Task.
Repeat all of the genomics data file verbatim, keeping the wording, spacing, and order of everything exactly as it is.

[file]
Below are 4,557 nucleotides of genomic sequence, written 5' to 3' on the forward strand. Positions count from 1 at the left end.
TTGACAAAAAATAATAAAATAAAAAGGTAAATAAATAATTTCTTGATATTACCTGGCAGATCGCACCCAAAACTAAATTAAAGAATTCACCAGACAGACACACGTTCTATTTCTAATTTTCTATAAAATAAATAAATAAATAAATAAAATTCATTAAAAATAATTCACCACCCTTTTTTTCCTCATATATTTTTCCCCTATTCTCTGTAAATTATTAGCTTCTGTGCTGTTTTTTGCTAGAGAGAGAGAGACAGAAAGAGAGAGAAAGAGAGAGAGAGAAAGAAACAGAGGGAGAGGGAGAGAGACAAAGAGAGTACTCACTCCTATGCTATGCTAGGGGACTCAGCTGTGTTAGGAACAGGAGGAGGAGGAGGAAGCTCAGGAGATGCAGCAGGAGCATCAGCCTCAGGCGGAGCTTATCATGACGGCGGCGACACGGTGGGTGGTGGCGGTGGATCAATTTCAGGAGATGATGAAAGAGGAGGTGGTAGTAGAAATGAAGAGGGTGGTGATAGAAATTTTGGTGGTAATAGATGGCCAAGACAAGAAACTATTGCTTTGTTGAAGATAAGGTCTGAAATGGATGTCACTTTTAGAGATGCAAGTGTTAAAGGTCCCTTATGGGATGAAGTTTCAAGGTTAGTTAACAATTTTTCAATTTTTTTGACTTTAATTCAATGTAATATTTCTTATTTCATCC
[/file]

Below are 4,557 nucleotides of genomic sequence, written 5' to 3' on the forward strand. Positions count from 1 at the left end.
TTGACAAAAAATAATAAAATAAAAAGGTAAATAAATAATTTCTTGATATTACCTGGCAGATCGCACCCAAAACTAAATTAAAGAATTCACCAGACAGACACACGTTCTATTTCTAATTTTCTATAAAATAAATAAATAAATAAATAAAATTCATTAAAAATAATTCACCACCCTTTTTTTCCTCATATATTTTTCCCCTATTCTCTGTAAATTATTAGCTTCTGTGCTGTTTTTTGCTAGAGAGAGAGAGACAGAAAGAGAGAGAAAGAGAGAGAGAGAAAGAAACAGAGGGAGAGGGAGAGAGACAAAGAGAGTACTCACTCCTATGCTATGCTAGGGGACTCAGCTGTGTTAGGAACAGGAGGAGGAGGAGGAAGCTCAGGAGATGCAGCAGGAGCATCAGCCTCAGGCGGAGCTTATCATGACGGCGGCGACACGGTGGGTGGTGGCGGTGGATCAATTTCAGGAGATGATGAAAGAGGAGGTGGTAGTAGAAATGAAGAGGGTGGTGATAGAAATTTTGGTGGTAATAGATGGCCAAGACAAGAAACTATTGCTTTGTTGAAGATAAGGTCTGAAATGGATGTCACTTTTAGAGATGCAAGTGTTAAAGGTCCCTTATGGGATGAAGTTTCAAGGTTAGTTAACAATTTTTCAATTTTTTTGACTTTAATTCAATGTAATATTTCTTATTTCATCC